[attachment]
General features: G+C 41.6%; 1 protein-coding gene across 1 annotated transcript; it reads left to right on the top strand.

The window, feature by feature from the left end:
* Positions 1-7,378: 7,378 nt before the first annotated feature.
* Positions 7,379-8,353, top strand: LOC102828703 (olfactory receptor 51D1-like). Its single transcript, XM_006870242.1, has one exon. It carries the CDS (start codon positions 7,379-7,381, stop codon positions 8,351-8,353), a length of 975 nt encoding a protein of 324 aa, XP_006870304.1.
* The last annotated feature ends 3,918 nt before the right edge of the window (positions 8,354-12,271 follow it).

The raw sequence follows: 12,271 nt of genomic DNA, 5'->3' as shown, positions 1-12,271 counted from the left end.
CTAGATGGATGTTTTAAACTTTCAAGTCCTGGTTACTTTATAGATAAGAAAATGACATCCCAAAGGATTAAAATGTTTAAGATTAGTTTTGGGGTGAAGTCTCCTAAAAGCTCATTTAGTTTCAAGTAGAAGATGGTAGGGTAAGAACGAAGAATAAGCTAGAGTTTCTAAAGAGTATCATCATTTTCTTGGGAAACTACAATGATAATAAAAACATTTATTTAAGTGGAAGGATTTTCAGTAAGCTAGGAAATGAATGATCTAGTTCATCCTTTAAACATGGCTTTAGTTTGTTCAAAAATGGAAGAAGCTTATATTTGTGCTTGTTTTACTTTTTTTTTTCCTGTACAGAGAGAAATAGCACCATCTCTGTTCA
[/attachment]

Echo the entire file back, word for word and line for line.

General features: G+C 41.6%; 1 protein-coding gene across 1 annotated transcript; it reads left to right on the top strand.

The window, feature by feature from the left end:
* Positions 1-7,378: 7,378 nt before the first annotated feature.
* Positions 7,379-8,353, top strand: LOC102828703 (olfactory receptor 51D1-like). Its single transcript, XM_006870242.1, has one exon. It carries the CDS (start codon positions 7,379-7,381, stop codon positions 8,351-8,353), a length of 975 nt encoding a protein of 324 aa, XP_006870304.1.
* The last annotated feature ends 3,918 nt before the right edge of the window (positions 8,354-12,271 follow it).

The raw sequence follows: 12,271 nt of genomic DNA, 5'->3' as shown, positions 1-12,271 counted from the left end.
CTAGATGGATGTTTTAAACTTTCAAGTCCTGGTTACTTTATAGATAAGAAAATGACATCCCAAAGGATTAAAATGTTTAAGATTAGTTTTGGGGTGAAGTCTCCTAAAAGCTCATTTAGTTTCAAGTAGAAGATGGTAGGGTAAGAACGAAGAATAAGCTAGAGTTTCTAAAGAGTATCATCATTTTCTTGGGAAACTACAATGATAATAAAAACATTTATTTAAGTGGAAGGATTTTCAGTAAGCTAGGAAATGAATGATCTAGTTCATCCTTTAAACATGGCTTTAGTTTGTTCAAAAATGGAAGAAGCTTATATTTGTGCTTGTTTTACTTTTTTTTTTCCTGTACAGAGAGAAATAGCACCATCTCTGTTCA